Musculoskeletal pain is one of the main things that brings people into my office. Most of us have resigned ourselves to pain simply being a part of life. We’re even told by the medical establishment that it is simply part of getting older.
Pain from trauma or acute injury not withstanding, I generally don’t accept this ‘simply getting older’ argument. I think a much more likely culprit is the way we do or do not move our bodies on a regular basis.
For instance, I have joked with people that I have a job because people sit at computers all day long. They spend hours a day using only the tiny muscles of their hands and eyes, while hardly using the large “prime mover” muscles of the hips, legs & torso. As the number of hours a person spends in a chair accumulates over a lifetime, their body begins to adapt to this position. Hamstring and calf muscles become short & tight, as does the psoas (which helps stabilize the lumbar spine). Glut maximus muscles lengthen and become weaker. This alone correlates with most of the cases of low back pain I see in my office. When the glutes are no longer effective at extending the hip- a motion which allows us to standing up right from sitting, I find that more of the effective load shifts to the smaller, paraspinals muscles of the low back. This often leads to a person’s back going ‘out’ and musculoskeletal pain in the low back as these small muscles aren’t designed to take that much of the load. (Read more about why sitting is bad for you in my post Sitting is the New Smoking.)
As I mentioned in a previous blog post, if the problem is caused by the way a person is moving and using their body on a regular basis, then the solution should be aimed at this root cause. That’s because “you are how you move.”
Here’s a couple of examples:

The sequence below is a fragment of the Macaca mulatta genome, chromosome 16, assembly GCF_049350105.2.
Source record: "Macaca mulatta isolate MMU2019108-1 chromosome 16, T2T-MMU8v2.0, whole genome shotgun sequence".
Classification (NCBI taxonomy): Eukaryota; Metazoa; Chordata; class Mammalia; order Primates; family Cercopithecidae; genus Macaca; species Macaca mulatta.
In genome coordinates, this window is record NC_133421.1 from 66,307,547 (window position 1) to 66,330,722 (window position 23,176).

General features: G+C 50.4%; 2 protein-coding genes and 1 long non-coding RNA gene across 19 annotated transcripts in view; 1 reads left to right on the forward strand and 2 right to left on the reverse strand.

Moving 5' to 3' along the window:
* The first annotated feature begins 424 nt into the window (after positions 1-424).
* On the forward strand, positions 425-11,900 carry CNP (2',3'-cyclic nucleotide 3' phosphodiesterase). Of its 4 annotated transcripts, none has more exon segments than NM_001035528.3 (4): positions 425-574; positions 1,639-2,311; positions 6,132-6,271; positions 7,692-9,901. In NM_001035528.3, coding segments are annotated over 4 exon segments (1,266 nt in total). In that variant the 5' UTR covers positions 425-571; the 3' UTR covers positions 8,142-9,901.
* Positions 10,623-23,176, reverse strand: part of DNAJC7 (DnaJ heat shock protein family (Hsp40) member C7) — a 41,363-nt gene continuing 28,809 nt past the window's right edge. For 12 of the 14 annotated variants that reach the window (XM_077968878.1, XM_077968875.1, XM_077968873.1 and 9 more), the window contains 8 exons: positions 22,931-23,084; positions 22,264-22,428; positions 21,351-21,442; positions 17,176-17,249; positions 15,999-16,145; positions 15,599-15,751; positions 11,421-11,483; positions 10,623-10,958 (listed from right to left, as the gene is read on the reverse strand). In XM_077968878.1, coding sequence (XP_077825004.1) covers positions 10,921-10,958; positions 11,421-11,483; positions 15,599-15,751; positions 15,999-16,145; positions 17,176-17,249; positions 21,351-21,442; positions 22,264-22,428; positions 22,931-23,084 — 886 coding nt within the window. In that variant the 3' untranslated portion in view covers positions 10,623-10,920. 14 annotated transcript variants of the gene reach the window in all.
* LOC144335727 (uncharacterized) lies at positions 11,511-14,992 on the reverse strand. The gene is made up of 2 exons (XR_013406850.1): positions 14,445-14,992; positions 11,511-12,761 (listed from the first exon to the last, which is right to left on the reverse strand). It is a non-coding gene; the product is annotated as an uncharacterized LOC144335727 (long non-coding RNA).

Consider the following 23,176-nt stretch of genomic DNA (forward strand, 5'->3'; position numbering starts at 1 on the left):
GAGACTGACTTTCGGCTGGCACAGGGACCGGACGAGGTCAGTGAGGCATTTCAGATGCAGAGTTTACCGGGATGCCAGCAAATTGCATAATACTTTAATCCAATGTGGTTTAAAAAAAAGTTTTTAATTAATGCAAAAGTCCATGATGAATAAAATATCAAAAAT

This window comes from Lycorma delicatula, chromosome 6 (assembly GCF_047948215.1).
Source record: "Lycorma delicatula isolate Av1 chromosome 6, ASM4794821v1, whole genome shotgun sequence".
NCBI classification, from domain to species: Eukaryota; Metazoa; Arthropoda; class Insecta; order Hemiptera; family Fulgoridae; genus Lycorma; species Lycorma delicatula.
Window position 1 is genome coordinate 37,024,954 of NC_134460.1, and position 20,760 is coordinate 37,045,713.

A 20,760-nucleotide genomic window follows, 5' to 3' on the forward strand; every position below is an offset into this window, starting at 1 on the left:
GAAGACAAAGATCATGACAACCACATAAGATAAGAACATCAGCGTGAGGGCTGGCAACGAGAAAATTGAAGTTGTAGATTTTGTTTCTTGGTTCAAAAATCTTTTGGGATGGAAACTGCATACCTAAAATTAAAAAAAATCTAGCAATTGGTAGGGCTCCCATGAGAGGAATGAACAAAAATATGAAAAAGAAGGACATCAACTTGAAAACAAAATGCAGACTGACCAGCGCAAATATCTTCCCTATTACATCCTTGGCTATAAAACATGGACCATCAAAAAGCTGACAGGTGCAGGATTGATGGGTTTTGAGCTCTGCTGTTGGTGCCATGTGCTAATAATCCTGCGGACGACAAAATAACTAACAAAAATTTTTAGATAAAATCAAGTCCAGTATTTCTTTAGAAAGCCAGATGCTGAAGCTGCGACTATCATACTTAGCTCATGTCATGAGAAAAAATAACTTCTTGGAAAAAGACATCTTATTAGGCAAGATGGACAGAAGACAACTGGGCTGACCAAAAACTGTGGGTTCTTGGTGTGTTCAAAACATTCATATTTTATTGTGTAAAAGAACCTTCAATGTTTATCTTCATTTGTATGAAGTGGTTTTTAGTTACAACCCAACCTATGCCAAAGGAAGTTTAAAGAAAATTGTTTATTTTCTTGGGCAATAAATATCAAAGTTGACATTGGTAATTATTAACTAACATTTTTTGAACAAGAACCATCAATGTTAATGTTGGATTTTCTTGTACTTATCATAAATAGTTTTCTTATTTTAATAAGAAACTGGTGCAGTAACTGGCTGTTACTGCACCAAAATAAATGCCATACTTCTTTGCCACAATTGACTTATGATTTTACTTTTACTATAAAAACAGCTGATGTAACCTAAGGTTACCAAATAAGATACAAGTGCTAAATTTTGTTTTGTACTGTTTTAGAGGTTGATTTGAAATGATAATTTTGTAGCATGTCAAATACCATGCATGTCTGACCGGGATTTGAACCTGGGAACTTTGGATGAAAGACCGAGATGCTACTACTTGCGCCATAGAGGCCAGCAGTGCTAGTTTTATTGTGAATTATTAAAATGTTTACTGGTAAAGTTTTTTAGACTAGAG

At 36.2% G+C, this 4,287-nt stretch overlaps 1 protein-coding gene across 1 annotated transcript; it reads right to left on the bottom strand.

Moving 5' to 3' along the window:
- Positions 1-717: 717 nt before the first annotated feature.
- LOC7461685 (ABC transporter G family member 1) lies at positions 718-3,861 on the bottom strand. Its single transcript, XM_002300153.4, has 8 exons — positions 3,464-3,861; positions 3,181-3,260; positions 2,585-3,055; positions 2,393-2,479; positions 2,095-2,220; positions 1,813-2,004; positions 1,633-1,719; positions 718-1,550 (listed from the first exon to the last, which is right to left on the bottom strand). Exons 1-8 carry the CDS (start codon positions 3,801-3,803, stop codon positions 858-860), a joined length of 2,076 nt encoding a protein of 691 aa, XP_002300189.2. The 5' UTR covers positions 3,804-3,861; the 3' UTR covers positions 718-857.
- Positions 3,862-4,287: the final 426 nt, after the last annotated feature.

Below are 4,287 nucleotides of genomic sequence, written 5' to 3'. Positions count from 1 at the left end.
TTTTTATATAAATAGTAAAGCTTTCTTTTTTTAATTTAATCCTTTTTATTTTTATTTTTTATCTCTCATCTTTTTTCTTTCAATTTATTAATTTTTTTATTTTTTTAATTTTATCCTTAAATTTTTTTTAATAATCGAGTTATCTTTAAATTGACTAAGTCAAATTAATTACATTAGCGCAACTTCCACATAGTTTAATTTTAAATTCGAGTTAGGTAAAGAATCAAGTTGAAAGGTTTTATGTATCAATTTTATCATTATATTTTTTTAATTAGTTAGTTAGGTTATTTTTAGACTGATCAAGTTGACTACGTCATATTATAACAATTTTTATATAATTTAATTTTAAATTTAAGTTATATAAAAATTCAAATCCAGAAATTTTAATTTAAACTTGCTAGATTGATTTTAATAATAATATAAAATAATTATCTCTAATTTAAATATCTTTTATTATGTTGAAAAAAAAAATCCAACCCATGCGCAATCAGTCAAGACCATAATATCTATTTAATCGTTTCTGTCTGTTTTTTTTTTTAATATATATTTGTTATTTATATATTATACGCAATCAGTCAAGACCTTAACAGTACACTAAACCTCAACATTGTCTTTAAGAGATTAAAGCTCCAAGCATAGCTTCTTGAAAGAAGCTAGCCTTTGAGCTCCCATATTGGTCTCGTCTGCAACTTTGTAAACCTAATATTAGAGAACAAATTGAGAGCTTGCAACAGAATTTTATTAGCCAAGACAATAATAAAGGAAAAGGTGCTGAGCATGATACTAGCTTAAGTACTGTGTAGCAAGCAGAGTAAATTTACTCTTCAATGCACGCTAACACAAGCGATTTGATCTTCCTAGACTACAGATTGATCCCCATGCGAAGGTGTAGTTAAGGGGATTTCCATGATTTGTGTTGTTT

- Baseball pitchers show a “twisting” of their humerous (upper arm bone) in their pitching arm on CT scans. Why would the bone twist? Because it is responding to constant twisting forces that come from the wind-up portion of the pitch. (Read more in Katy Bowman’s Whole Body Barefoot.)
- Ever known someone who has a bunion on one foot and not the other? If this was just genetic condition (as some people believe it is), it should happen on both feet because your feet are not genetically different from each other (unless you are the world’s first walking foot transplant recipient). The bunion develops on the foot where there has been downward movement of the arch, toward the ground. This results in forces that push the big toe to the side as the foot rolls over it or “toes off.” The bunion is a callous of bone that develops in response to this force.
I could go on, but for the sake of brevity, I won’t. The point is this: despite what it may seem, your bone structure is not fixed. Neither are your muscles. They simply react to the loads and forces placed upon them on a regular basis.
This means that even something like osteoarthritis- and it’s subsequent musculoskeletal pain- is subject to change! After all, what osteoarthritis really is, is a mal-adapation to forces and loads placed on a joint or joints from the way we use them (or don’t) over our lifetimes. This is essentially what mechanotransduction is- the physical loads and forces on a cell effect the way it’s DNA is expressed. (The word of the day kids is ‘mechanotransduction.’ Bonus points if you can use it in a sentence today!)
So how do you ‘fix’ this and end your musculoskeletal pain? The solution is simple, but its not easy. It requires a daily commitment. A commitment to move more- through a variety of ranges, positions and conditions. It requires a transition away from positive-heeled, overly built footwear, to zero-drop or minimal footwear. It requires a transition away from sitting at your desk in front of a screen all of the time, to standing, squatting or even sitting on the floor more and taking frequent screen breaks to ‘rest’ your eyes. It requires doing the daily work of performing corrective exercises that stretch and lengthen tight tissues while also committing to doing work to strengthen weak areas. In short, it requires commitment to a daily movement practice.
The good news is that this doesn’t have to take long. You can do many of these things while doing your normal daily activities. Watch for a future post about how to incorporate more beneficial movement into your daily routine. (You may want to sign up for my email list below to be notified when it’s posted. You’ll even get a free gift from me for signing up. Use the box below.)
In the meantime, if you are struggling with musculoskeletal pain and are looking for a doc who will help you work to fix the root cause, give my office a call at 845-687-6387.
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